Once again due to the road conditions we were unable to get out of the village to go and observe. Normally when I renew the car insurance at the end of the year I would get the new vignette at the same time. Sod's Law meant that the Post Office wasn't open so that put the kibosh on that idea. Which meant that I resorted to the village bus, this now seems to be like an annual pilgrimage for me. Net is left at home tending fires and exciting things like that and I am sent out into the wintry wastes armed with a to do list and a shopping list. I was surprised that the bus fare had remained the same as last winter, unfortunately I think the smell of the bus was also a hangover from last winter too. Either that or someone didn't get any soap in their Christmas stocking. Apart from the whiffiness the bus is a safer option on these village roads, especially when logging lorries have plastered mud everywhere, leaving frozen ruts behind. Where there weren't ruts the snow and ice had been compacted down making for a skating rink, even the back end of the bus drifted on some bends.

By the time we got to the main road you wouldn't have realised just how slippery the village roads were, as it was totally devoid of either ice or snow. Looking at the fields, as we made our way closer to Gorna, they were having less and less snow in them. Arriving in Gorna itself, apart from some small piles of snow at the roadsides and minor patches of ice on pavements, you could easily think that winter had passed the town by. The first stop was the post office to mail some bits and pieces to the UK, and to get the new vignette. Once again the annual cost has not risen, as it is still only 67 Leva for a full year. I seem to remember it has been that price for at least three years, unlike the road tax in the UK which always seemed to increase. Post Office done, bills paid and that just left sorting the TV package out with Vivacom and the shopping. Due to the length of time in Vivacom sorting everything out, including house phone and mobiles as well as the TV which I initially went in to sort out, I only had enough time for a quick visit round CBA before getting the bus home again. I have had a further trip into town on the bus, as you are limited to what you can get shopping wise by what you can carry, and cartons of milk take up a fair bit of room. So I have had shopping trip mk2 to enjoy, I even managed to find time for a coffee in town.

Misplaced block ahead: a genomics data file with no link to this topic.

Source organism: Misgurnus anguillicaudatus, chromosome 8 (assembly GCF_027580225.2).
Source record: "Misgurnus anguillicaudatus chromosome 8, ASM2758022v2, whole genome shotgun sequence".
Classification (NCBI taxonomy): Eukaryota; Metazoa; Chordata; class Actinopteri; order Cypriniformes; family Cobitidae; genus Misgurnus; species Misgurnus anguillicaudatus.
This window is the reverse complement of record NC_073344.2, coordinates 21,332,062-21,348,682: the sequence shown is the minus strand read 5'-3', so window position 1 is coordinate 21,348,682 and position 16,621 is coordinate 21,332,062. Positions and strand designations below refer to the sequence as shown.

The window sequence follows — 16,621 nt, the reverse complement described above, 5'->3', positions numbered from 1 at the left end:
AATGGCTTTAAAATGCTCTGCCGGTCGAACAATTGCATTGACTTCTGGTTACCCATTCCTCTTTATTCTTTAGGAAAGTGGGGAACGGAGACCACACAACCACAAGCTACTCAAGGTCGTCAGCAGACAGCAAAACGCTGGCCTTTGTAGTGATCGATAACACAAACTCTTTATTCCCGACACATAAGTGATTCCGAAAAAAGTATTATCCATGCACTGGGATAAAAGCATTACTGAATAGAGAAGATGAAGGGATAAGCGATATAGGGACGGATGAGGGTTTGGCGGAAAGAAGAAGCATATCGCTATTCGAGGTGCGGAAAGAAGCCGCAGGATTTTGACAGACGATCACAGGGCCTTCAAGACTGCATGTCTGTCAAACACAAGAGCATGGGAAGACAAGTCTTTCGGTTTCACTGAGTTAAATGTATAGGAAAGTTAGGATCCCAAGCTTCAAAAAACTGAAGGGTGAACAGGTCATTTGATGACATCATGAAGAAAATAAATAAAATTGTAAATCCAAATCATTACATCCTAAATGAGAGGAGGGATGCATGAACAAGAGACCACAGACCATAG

Over the last couple of days the temperatures have certainly been on the rise. I even took the chance of driving down into Draganovo to refill one of our gas bottles. Today I was outside building my wood pile back up without having to wear 93 layers of clothes. To say that it was quite pleasant would be a slight understatement, there were even bees flitting round. Heaven only knows what they expected to feed on. We have been quite lucky so far this winter, we have only had about four nights where the temperatures have dipped down below -15C. So far all of our water pipes have survived, I did have a bit of an ice build up on the kitchen waste pipe as it exits onto a North facing wall, but that have been sorted out now. The thaw has come quite quickly so now the garden is a bit of a boggy mess. If I', unlucky I will be mowing the grass before I realise it.

So far this winter has been very pleasant, reading in the warmth of the cellar of an evening with a big mug of coffee, the animals contentedly basking in front of the fire. Each morning I do the log run, and sort the fires out for my bit of winter exercise. Soon we will be back to work in the garden so it is worthwhile recharging the batteries while we have the chance.

As to whether the winter has finished with us, I very much doubt it. Everyday the sun is rising just that little bit earlier, and setting a little later, we have had cloud but we have also had blue skies too. The weather can be a fickle thing. Looking on the bright side of things the Martenitsa stalls will soon be out in the main square of Gorna, and apparently Storks were building a nest in the village last year so hopefully they will return again this year.